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Bombardier feeling the heat from rival Gulfstream

Aug. 6, 2013, Montreal – Bombardier says it can still maintain its position by year-end as the world's largest business aircraft manufacturer despite falling behind U.S. rival Gulfstream Aerospace Corp. in terms of the value of planes shipped in the second quarter.


August 6, 2013
By Ross Marowits | The Canadian Press

Aug. 6, 2013, Montreal – Bombardier says it can still maintain its position by
year-end as the world's largest business aircraft manufacturer
despite falling behind U.S. rival Gulfstream Aerospace Corp. in
terms of the value of planes shipped in the second quarter.

"The prospects are still positive for us overall,'' said
spokeswoman Annie Cossette.

"I won't speculate what position we'll have until the end of the
year but we do believe that No. 1 is still within our reach.''

The U.S.-based Gulfstream shipped 36 aircraft worth US$1.83
billion in the quarter, compared to 45 planes valued at US$1.59
billion for Bombardier, according to the General Aviation
Manufacturers Association.

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The value of Gulfstream's shipments doubled from a year earlier
when it delivered 21 aircraft. Bombardier shipped one
less aircraft this year but the value of planes delivered increased
by US$274 million or nearly 18 per cent.

Halfway through the year, the value of Gulfstream's aircraft
shipments was 7.5 per cent greater than its Canadian rival.

Gulfstream spokesman Steve Cass said deliveries increased for the
G280 and G650 aircraft, both of which were certified and entered
into service in 2012.

"We have publicly announced that we have sold more than 200 G650
aircraft. To date, we have delivered more than 20 G650 aircraft to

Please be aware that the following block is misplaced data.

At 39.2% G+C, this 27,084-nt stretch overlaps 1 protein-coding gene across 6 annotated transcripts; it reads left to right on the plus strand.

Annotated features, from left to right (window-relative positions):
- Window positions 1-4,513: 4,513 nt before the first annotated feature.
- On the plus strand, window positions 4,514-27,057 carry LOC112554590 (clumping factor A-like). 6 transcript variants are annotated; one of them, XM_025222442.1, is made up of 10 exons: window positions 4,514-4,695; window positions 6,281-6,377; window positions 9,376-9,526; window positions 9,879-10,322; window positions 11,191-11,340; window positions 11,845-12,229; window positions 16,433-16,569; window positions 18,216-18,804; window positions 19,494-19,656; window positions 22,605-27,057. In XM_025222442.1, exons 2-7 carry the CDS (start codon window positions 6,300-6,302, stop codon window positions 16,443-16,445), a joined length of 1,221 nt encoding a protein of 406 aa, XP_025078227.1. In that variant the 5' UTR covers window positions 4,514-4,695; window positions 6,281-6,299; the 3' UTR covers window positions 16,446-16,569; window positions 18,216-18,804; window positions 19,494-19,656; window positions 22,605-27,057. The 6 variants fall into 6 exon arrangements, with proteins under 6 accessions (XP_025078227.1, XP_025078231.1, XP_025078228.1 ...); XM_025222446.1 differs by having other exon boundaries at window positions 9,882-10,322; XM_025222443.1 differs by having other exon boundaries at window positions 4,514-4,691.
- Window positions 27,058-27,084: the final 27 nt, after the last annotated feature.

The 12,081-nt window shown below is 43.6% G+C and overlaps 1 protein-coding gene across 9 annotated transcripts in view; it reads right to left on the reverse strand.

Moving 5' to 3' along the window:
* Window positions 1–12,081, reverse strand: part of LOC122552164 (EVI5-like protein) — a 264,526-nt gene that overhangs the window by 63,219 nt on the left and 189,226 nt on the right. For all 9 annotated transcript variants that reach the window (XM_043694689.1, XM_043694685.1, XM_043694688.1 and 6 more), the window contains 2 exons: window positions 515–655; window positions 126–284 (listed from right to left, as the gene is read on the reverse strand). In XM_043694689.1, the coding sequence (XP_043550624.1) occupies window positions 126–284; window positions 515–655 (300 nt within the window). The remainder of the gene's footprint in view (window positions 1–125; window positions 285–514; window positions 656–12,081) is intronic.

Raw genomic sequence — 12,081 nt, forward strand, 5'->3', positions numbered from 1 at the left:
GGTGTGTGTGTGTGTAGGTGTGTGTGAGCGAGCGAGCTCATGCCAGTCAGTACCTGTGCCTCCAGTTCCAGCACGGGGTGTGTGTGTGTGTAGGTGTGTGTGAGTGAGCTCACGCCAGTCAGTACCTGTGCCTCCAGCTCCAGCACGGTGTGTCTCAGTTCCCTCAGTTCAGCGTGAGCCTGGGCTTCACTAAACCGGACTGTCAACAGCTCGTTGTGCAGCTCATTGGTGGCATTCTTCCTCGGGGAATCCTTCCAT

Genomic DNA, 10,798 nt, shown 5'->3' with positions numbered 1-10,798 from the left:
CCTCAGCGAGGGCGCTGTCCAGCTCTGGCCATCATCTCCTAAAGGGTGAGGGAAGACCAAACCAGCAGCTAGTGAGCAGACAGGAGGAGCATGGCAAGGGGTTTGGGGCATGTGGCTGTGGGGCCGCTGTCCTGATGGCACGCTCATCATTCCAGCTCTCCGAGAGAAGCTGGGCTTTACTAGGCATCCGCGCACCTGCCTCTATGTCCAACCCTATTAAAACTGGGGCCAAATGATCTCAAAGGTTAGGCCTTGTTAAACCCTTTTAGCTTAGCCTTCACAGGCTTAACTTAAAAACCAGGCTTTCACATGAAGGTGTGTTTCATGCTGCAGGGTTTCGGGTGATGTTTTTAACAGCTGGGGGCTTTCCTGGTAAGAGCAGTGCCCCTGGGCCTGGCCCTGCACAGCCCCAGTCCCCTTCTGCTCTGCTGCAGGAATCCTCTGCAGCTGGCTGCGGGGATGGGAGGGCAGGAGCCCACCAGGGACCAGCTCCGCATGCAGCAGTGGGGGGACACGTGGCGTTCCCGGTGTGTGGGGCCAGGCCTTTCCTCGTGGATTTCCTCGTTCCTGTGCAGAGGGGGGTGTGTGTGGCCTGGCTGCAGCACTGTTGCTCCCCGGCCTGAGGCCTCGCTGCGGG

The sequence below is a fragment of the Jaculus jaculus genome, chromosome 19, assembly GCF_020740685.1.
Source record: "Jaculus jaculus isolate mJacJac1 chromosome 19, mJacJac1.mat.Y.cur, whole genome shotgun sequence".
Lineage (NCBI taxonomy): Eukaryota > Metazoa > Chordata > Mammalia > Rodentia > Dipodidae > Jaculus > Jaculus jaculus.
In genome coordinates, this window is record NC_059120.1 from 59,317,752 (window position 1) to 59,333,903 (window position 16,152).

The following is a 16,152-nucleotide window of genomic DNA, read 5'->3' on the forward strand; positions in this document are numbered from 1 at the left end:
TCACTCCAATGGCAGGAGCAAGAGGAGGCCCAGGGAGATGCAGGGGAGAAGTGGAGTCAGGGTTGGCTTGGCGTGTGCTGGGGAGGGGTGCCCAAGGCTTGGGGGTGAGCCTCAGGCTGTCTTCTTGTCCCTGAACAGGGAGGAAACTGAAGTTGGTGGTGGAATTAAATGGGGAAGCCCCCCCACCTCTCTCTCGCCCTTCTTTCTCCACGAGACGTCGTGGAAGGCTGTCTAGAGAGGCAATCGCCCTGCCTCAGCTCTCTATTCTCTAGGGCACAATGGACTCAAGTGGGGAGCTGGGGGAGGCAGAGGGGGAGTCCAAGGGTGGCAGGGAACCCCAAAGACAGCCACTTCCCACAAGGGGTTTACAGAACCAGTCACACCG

customers,'' he wrote in an email.

Bombardier shipped 14 Global 5000/600, 11 Challenger 605, 16
Challenger 300 and four Learjet 60XR during the quarter. The
division of General Dynamics delivered 30 of its
450/550/650 planes and six smaller 150/280 aircraft.

It's not the first time that Bombardier has slipped down the
quarterly ranking. And Cossette said the Montreal-based company
anticipated that Gulfstream's revenues would increase when
deliveries started for its new long-range US$65 million G650.

She said expected deliveries in the fourth quarter of its new
Learjet 70 and 75 should have a positive impact on Bombardier
revenues. Longer term, the manufacturer stands to benefit from a
series of new aircraft, including the Global 7000 and 8000,
Challenger 350 and Learjet 85.

Overall, the industry association said total worldwide airplane
shipments rose 8.9 per cent in the first half of 2013 as billings of
various smaller aircraft reached US$10.4 billion, up 26.4 per cent
from the prior year. It marked the first time that six-month
revenues surpassed US$10 billion since 2008.

Shipments of single, twin and piston-engine airplanes increased,
but industry business jet deliveries decreased 4.1 per cent to 283
planes, from 295 a year ago.

"We are encouraged to see a strong increase in billings this
quarter, but the mixed results in shipments – and the differences in
performance among sectors – demonstrate that general aviation
airplane manufacturers still face some strong headwinds as the
global economy recovers,'' stated General Aviation Manufacturers
Association president Pete Bunce.

Montreal-based Bombardier shipped 179 aircraft valued at US$5.8
billion in 2012, compared to 94 aircraft valued at US$4.1 billion by
Gulfstream.